[rfc-i] LaTeX proposal misunderstood
yaakov_s at rad.com
Mon Apr 2 05:37:09 PDT 2012
1) I was careful to state that TeX enables handling "international characters".
I never said "Unicode".
This handling of extended characters is part of basic TeX,
and thus universally supported.
I agree that there is no 1-1 correspondence between the basic TeX method
and Unicode - in fact TeX can create many characters that do not exist
in Unicode, and the combination of TeX and Metafont can create any imaginable symbol.
2) I agree that only a small fraction of RFCs need equations.
Unfortunately, it is the fraction that I tend to work on.
3) Converters to pdf, html, and text already exist.
The missing link is the direct TeX to ebook formats.
I have accomplished something of this sort by TeX -> HTML and after a bit of hacking -> epub
but haven't tried creating mobi, azw, kf8, IEC-62448, LIT, etc.
and don't know of any existing tools.
From: "Martin J. Dürst" [mailto:duerst at it.aoyama.ac.jp]
Sent: Monday, April 02, 2012 12:25
To: Yaakov Stein
Cc: rfc-interest at rfc-editor.org
Subject: Re: [rfc-i] LaTeX proposal misunderstood
Sorry to be late in replying. I haven't listened to your talk, but I
have read all the followup to this posting. I also want to make it clear
that I in no way dislike (La)TeX; I use it myself and have my students
I just want to make three comments:
1) Various versions of (La)TeX can handle various ranges of
"internationalized" characters, but it's one of the technologies that is
moving to Unicode at a rather slow pace. As far as I am aware of,
there's not yet a version of (La)TeX where I can input a wide range of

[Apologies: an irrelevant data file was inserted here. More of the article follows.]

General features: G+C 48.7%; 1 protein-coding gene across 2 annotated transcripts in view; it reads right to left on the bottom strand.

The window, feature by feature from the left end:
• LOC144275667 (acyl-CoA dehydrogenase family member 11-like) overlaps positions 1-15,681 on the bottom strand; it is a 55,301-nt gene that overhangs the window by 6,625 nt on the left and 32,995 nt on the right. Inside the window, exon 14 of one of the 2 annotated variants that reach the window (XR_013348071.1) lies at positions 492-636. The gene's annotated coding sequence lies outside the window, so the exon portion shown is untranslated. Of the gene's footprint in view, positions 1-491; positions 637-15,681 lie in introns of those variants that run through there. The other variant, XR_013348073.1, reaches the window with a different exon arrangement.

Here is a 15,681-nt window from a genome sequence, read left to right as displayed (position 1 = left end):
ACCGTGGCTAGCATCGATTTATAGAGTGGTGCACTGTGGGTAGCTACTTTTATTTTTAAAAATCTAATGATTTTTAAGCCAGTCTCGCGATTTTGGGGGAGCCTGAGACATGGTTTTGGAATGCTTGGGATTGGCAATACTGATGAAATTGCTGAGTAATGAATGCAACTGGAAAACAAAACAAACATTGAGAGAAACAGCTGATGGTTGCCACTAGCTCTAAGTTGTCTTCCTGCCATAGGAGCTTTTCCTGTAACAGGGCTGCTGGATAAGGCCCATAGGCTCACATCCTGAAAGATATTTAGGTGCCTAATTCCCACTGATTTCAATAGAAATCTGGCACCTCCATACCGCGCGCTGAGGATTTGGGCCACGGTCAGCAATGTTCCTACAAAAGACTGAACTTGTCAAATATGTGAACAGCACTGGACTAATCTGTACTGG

Unicode text and just get it formatted and printed well. We would also
have to include various fonts with the source to make sure the output is
reproducible. [If you know better, pointers would be appreciated.]
2) Mathematical formulae are definitely easier to hand-author in (La)TeX
than in MathML. But in a different thread, it was pointed out that using
complicated formulae is only necessary/important for a rather small
percentage of RFCs. Also, there are good (La)TeX -> MathML converters.
3) On a higher level, you write "there would be a suite of converters"
and "Perhaps someone would .. develop .. tools". Lot's of woulds. Well,
for XML2RFC, some people *did* develop tools. It's running code, which
is one of the tenets of the IETF. So if you'd develop some tools to
produce IDs and RFCs from (La)TeX, then I think nobody would oppose
that. Eventually, there might be enough users that it could be adopted
as the "canonical" format. But even XML2RFC, which is widely used and
has something like a 10-year history, isn't yet the "canonical" format,
so I'd expect that to take some time.
On 2012/03/28 15:38, Yaakov Stein wrote:
> Hi all,
> After hearing from several people after the BOF yesterday,
> I believe that perhaps I was not clear enough.
> What I suggested was to move from XML to LaTeX as input format,
> and to make the LaTeX source code the normative (and everlasting) version.
> There would be a suite of converters (most of which exist today and run on every conceivable platform)
> that convert on-the-fly LaTeX source into HTML, PDF, plain text, epub, etc. for viewing and/or printing.
> By moving from XML to LaTeX we automatically get beautiful equations,
> various graphics, international characters, metadata, etc.
> It is also MUCH easier and more intuitive to use than the present XML,
> produces much nicer documents,
> and there are dozens of (introductory to advanced) books describing its use.
> The only "special" thing we would need to maintain is an RFC style file
> (with the defaults, boiler plate, headers/footers, etc.).
> We would not need to continue coding tcl or xslt for our own proprietary typesetting formats
> as everything else is taken care of by the large and mostly Open Source TeX ecosystem.
> Since TeX is used by all major publication houses and academic journals,
> this ecosystem is not going away any time soon.
> Perhaps someone would be able to develop semi-automated tools to convert old text
> or xml documents to the new format.
> Although a nontrivial job, that is no harder than creating a text to xml or text to epub converter.
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